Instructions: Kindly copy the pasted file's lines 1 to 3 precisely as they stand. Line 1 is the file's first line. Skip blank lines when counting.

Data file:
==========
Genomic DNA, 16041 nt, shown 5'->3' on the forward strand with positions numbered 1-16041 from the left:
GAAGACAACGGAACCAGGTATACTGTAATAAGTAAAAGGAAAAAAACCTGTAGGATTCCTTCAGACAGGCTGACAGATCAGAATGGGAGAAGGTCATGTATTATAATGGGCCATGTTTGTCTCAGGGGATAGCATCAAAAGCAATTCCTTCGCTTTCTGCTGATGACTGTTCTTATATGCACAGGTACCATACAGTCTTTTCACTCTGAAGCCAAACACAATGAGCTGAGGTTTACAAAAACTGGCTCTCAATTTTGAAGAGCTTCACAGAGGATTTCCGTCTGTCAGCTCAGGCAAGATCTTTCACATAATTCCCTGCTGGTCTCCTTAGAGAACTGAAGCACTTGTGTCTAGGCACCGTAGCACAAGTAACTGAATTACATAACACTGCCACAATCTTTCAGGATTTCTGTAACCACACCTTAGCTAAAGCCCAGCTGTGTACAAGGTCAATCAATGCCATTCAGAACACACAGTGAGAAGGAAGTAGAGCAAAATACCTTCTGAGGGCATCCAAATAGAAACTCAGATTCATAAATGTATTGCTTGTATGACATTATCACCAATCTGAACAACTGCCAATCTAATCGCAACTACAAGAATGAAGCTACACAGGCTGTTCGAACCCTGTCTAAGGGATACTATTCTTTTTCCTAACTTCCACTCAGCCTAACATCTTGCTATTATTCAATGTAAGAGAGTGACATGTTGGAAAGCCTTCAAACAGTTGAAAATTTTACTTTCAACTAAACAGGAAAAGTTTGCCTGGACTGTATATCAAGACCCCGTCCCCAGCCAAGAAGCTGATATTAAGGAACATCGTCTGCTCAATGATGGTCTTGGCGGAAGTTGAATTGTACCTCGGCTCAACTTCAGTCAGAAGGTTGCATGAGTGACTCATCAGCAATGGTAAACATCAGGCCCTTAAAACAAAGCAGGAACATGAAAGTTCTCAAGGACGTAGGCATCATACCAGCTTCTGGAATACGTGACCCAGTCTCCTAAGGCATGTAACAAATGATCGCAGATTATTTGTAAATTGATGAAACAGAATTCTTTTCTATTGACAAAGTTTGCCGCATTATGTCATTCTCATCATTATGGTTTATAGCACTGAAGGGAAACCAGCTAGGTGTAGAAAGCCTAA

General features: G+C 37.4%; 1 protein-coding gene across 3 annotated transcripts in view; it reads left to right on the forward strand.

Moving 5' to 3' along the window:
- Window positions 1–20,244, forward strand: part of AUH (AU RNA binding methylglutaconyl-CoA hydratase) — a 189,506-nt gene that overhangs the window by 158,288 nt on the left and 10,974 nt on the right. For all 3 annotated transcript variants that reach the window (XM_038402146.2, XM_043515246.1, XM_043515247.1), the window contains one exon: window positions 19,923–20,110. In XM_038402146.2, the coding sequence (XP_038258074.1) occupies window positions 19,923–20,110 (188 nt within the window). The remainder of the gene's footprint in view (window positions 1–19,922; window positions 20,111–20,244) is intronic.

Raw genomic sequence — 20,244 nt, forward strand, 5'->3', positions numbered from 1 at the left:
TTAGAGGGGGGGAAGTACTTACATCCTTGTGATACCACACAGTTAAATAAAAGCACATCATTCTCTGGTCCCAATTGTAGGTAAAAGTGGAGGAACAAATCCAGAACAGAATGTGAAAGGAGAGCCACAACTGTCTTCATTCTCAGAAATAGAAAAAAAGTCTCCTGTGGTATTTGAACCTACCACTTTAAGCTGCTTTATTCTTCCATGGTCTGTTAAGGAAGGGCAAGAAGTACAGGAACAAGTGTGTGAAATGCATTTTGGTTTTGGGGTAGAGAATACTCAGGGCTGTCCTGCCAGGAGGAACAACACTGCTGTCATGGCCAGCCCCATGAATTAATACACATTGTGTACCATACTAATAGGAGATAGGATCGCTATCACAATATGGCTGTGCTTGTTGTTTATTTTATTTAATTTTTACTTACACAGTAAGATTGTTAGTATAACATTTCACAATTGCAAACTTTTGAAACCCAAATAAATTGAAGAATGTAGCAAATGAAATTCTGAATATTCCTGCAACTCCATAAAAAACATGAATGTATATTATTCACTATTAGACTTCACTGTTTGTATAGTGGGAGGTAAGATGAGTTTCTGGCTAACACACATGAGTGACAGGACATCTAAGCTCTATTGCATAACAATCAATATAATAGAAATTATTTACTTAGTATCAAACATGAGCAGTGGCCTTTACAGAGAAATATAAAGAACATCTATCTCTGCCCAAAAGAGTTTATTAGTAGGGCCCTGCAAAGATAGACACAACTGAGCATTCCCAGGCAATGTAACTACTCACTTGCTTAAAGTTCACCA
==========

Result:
Genomic DNA, 16041 nt, shown 5'->3' on the forward strand with positions numbered 1-16041 from the left:
GAAGACAACGGAACCAGGTATACTGTAATAAGTAAAAGGAAAAAAACCTGTAGGATTCCTTCAGACAGGCTGACAGATCAGAATGGGAGAAGGTCATGTATTATAATGGGCCATGTTTGTCTCAGGGGATAGCATCAAAAGCAATTCCTTCGCTTTCTGCTGATGACTGTTCTTATATGCACAGGTACCATACAGTCTTTTCACTCTGAAGCCAAACACAATGAGCTGAGGTTTACAAAAACTGGCTCTCAATTTTGAAGAGCTTCACAGAGGATTTCCGTCTGTCAGCTCAGGCAAGATCTTTCACATAATTCCCTGCTGGTCTCCTTAGAGAACTGAAGCACTTGTGTCTAGGCACCGTAGCACAAGTAACTGAATTACATAACACTGCCACAATCTTTCAGGATTTCTGTAACCACACCTTAGCTAAAGCCCAGCTGTGTACAAGGTCAATCAATGCCATTCAGAACACACAGTGAGAAGGAAGTAGAGCAAAATACCTTCTGAGGGCATCCAAATAGAAACTCAGATTCATAAATGTATTGCTTGTATGACATTATCACCAATCTGAACAACTGCCAATCTAATCGCAACTACAAGAATGAAGCTACACAGGCTGTTCGAACCCTGTCTAAGGGATACTATTCTTTTTCCTAACTTCCACTCAGCCTAACATCTTGCTATTATTCAATGTAAGAGAGTGACATGTTGGAAAGCCTTCAAACAGTTGAAAATTTTACTTTCAACTAAACAGGAAAAGTTTGCCTGGACTGTATATCAAGACCCCGTCCCCAGCCAAGAAGCTGATATTAAGGAACATCGTCTGCTCAATGATGGTCTTGGCGGAAGTTGAATTGTACCTCGGCTCAACTTCAGTCAGAAGGTTGCATGAGTGACTCATCAGCAATGGTAAACATCAGGCCCTTAAAACAAAGCAGGAACATGAAAGTTCTCAAGGACGTAGGCATCATACCAGCTTCTGGAATACGTGACCCAGTCTCCTAAGGCATGTAACAAATGATCGCAGATTATTTGTAAATTGATGAAACAGAATTCTTTTCTATTGACAAAGTTTGCCGCATTATGTCATTCTCATCATTATGGTTTATAGCACTGAAGGGAAACCAGCTAGGTGTAGAAAGCCTAA

General features: G+C 37.4%; 1 protein-coding gene across 3 annotated transcripts in view; it reads left to right on the forward strand.